We need some qualitative time
Research is like a relationship. For the most part we can gauge opinion through day-to-day indicators, using the balance of play to judge where we stand and how our significant other is feeling. But there comes a time when you just have to sit down and have a chat, or spend some ‘qualitative’ time together.
Focus groups and in-depth interviews are increasingly being utilised by firms wishing to delve a little deeper into consumer opinion. Whilst numbers and figures have several advantages, it is often equally beneficial to put statistics to one side and get into the nitty-gritty of the research before wider audiences are surveyed, which is where qualitative research methods come into play.
Qualitative research has several advantages. Primarily, it allows the interviewee to lead the discussion as well as the interviewer. This makes the results less staged and usually allows a better understanding of the target market to emerge. As a socially-oriented research method, it captures real-life data in a social setting and has a high face validity, meaning that it measures what it is intended to measure.
Researchers often cite the fact that the ‘why’ aspect of qualitative research is the biggest incentive for doing them. Rather than relying on ‘when’, ‘how much’, and ‘what’ questions, which are the cornerstones of quantitative research, the interviewer can rely on the word ‘why’, thus prompting interview subjects to expand on their answers and develop a better understanding of what prompts people to think in a certain way, rather than just ascertaining that they think that way.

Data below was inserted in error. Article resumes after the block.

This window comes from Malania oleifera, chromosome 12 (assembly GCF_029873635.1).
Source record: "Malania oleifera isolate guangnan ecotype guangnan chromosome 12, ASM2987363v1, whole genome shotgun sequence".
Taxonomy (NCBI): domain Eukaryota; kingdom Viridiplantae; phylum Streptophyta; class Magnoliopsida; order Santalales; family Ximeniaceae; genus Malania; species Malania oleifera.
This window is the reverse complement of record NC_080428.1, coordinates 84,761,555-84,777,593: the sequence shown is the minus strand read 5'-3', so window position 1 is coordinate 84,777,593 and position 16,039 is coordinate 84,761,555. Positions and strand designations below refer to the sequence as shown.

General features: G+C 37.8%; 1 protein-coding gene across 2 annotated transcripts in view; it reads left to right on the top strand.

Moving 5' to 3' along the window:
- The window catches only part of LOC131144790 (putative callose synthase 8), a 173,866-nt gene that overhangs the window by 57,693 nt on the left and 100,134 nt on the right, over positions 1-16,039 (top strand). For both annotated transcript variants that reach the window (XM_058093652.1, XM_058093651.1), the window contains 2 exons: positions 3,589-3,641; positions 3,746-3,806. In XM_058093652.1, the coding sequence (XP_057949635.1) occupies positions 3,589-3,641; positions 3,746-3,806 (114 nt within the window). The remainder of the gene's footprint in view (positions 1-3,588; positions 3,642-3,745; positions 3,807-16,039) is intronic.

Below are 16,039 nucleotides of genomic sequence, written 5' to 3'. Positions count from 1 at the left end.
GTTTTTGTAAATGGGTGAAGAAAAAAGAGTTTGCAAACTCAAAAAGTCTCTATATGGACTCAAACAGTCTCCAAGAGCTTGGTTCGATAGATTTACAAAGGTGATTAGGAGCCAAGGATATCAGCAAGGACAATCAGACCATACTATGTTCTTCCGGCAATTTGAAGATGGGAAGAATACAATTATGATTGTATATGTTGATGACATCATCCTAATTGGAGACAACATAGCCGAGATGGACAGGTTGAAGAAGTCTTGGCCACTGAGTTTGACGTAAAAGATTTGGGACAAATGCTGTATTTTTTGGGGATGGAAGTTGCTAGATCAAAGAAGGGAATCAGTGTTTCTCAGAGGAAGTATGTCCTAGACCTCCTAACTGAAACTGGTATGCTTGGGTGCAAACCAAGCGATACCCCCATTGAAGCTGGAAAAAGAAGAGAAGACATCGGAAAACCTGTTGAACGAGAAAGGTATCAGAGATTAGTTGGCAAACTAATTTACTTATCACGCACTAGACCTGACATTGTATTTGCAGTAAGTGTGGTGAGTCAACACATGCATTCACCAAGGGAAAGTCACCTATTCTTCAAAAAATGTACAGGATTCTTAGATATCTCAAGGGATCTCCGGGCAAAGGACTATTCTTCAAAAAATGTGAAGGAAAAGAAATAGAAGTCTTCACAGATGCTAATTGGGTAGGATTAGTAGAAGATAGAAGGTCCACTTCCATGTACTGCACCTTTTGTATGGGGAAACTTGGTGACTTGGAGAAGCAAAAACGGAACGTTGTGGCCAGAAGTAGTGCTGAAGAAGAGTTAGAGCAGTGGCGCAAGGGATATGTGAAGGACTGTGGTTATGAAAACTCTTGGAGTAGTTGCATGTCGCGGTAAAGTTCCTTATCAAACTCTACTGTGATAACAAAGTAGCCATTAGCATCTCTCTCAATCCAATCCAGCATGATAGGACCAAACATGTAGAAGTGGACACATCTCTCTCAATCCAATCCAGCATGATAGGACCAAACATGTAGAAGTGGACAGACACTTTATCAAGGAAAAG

There are several research methods that fall into the qualitative side of the research spectrum.
At Atomik Research we arrange both face-to-face and telephone interviews to allow researchers to ask open-ended questions conducted in a less formal way. An advantage of interviewing respondents is that the questions are not locked in stone and can be expanded on or even allowed to run in previously unthought-of directions.
Focus groups have many of the advantages of interviews in that the questions aren’t static, but they have the additional ‘group’ benefit whereby people interact with each other and share opinions more openly. We often arrange focus groups for clients looking for inspiration, as group dynamics often bring out aspects of the topic or reveal information about the subject that may not have been anticipated by the researcher or emerged from individual interviews.